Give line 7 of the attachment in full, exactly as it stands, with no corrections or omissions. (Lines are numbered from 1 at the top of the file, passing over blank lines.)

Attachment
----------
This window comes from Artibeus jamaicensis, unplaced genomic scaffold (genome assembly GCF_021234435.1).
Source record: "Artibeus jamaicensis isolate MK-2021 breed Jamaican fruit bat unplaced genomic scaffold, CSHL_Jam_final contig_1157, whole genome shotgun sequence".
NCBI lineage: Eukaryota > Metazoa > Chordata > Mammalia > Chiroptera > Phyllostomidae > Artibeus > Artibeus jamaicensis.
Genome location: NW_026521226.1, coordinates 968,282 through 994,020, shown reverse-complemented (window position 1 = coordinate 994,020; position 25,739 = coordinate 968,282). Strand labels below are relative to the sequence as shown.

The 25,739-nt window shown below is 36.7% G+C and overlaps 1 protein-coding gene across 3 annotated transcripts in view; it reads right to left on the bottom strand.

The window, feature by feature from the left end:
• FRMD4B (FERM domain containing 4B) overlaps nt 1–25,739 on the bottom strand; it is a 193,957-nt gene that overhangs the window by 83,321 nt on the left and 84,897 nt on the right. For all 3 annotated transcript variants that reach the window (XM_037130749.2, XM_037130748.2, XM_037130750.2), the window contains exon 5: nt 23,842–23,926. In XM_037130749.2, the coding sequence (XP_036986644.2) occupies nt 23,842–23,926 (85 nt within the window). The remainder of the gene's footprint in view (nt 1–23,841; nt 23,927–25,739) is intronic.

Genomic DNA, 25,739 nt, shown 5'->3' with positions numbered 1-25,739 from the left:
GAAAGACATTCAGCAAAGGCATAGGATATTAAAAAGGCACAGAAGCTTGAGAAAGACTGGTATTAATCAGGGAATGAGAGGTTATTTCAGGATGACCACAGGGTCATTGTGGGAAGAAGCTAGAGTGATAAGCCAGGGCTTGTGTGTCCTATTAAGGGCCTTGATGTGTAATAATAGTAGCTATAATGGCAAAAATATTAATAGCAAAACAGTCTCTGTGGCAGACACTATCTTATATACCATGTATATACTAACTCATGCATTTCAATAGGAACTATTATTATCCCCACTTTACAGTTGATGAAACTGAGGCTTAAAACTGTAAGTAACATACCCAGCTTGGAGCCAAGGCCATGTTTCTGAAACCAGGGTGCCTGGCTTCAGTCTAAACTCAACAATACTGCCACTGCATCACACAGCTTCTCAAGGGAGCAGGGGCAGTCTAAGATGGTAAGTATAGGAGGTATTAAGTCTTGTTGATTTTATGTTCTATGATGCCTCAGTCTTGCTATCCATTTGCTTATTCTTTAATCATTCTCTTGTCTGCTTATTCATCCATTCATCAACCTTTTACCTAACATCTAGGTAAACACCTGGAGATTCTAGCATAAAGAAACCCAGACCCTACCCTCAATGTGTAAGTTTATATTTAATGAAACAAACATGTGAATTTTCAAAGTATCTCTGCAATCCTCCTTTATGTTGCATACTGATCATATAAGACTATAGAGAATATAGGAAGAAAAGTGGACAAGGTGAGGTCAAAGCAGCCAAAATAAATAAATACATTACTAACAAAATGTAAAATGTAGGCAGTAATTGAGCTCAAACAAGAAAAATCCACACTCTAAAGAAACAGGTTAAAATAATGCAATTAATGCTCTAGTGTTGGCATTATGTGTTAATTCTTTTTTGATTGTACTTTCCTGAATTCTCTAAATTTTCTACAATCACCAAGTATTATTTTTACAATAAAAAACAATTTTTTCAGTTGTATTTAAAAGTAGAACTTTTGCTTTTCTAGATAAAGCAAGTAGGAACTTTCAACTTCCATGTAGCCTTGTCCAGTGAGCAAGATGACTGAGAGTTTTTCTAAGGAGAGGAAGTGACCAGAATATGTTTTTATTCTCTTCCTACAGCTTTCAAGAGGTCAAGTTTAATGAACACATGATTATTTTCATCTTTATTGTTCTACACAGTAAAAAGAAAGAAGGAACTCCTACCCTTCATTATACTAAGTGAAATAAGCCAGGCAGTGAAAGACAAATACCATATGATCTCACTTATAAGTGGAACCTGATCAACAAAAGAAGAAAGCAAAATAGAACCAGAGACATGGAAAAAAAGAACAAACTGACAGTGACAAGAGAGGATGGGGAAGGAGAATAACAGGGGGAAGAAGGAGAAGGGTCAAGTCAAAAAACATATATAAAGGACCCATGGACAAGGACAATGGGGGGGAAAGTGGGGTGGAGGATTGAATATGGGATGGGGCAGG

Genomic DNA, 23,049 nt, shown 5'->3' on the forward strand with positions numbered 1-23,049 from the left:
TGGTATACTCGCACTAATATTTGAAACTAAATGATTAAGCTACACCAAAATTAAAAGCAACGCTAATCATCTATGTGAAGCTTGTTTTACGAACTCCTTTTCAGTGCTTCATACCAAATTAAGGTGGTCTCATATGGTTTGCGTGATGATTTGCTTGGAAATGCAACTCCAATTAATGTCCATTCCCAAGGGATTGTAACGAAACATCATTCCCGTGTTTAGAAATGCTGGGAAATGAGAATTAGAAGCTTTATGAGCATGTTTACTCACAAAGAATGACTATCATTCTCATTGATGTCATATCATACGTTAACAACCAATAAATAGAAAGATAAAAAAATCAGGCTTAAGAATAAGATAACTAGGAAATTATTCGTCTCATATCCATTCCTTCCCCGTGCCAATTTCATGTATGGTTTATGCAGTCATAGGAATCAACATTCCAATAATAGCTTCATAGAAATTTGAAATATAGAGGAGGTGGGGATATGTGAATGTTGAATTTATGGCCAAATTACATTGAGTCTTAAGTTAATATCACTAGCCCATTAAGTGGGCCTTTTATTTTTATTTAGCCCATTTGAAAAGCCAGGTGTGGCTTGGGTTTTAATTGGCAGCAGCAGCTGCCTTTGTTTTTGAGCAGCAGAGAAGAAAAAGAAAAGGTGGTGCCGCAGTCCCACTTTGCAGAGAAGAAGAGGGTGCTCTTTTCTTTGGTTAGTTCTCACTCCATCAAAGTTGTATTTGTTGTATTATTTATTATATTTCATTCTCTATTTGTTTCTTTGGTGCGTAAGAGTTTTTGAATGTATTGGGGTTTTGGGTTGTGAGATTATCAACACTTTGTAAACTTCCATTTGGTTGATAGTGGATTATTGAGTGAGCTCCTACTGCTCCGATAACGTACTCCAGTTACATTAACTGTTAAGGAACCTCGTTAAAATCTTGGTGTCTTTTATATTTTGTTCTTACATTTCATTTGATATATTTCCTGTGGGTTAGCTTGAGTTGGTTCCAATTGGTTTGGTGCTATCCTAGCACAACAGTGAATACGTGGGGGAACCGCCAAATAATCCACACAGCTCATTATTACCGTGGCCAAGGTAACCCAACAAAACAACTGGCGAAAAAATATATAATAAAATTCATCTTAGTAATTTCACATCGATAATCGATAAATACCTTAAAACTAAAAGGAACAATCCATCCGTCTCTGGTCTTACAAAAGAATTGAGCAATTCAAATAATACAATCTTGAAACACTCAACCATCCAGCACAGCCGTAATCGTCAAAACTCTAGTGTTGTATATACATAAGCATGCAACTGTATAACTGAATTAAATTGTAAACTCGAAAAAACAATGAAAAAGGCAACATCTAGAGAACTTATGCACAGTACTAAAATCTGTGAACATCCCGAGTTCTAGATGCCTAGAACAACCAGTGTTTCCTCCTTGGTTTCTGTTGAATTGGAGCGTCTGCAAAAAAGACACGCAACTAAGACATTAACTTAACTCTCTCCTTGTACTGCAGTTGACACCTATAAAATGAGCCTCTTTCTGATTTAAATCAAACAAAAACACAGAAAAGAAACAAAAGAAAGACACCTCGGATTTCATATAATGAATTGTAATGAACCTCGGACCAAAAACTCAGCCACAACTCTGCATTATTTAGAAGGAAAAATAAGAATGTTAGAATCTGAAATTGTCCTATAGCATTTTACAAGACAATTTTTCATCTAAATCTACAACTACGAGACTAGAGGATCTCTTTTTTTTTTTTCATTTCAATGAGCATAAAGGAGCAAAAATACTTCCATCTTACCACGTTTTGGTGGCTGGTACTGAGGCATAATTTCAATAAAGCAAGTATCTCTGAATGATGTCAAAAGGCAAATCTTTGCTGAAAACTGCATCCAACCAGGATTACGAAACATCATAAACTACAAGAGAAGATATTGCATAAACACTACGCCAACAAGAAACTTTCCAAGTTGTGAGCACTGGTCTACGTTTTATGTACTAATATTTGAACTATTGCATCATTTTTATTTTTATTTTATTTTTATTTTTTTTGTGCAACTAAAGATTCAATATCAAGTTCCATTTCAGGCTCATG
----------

• FRMD4B (FERM domain containing 4B) overlaps nt 1–25,739 on the bottom strand; it is a 193,957-nt gene that overhangs the window by 83,321 nt on the left and 84,897 nt on the right. For all 3 annotated transcript variants that reach the window (XM_037130749.2, XM_037130748.2, XM_037130750.2), the window contains exon 5: nt 23,842–23,926. In XM_037130749.2, the coding sequence (XP_036986644.2) occupies nt 23,842–23,926 (85 nt within the window). The remainder of the gene's footprint in view (nt 1–23,841; nt 23,927–25,739) is intronic.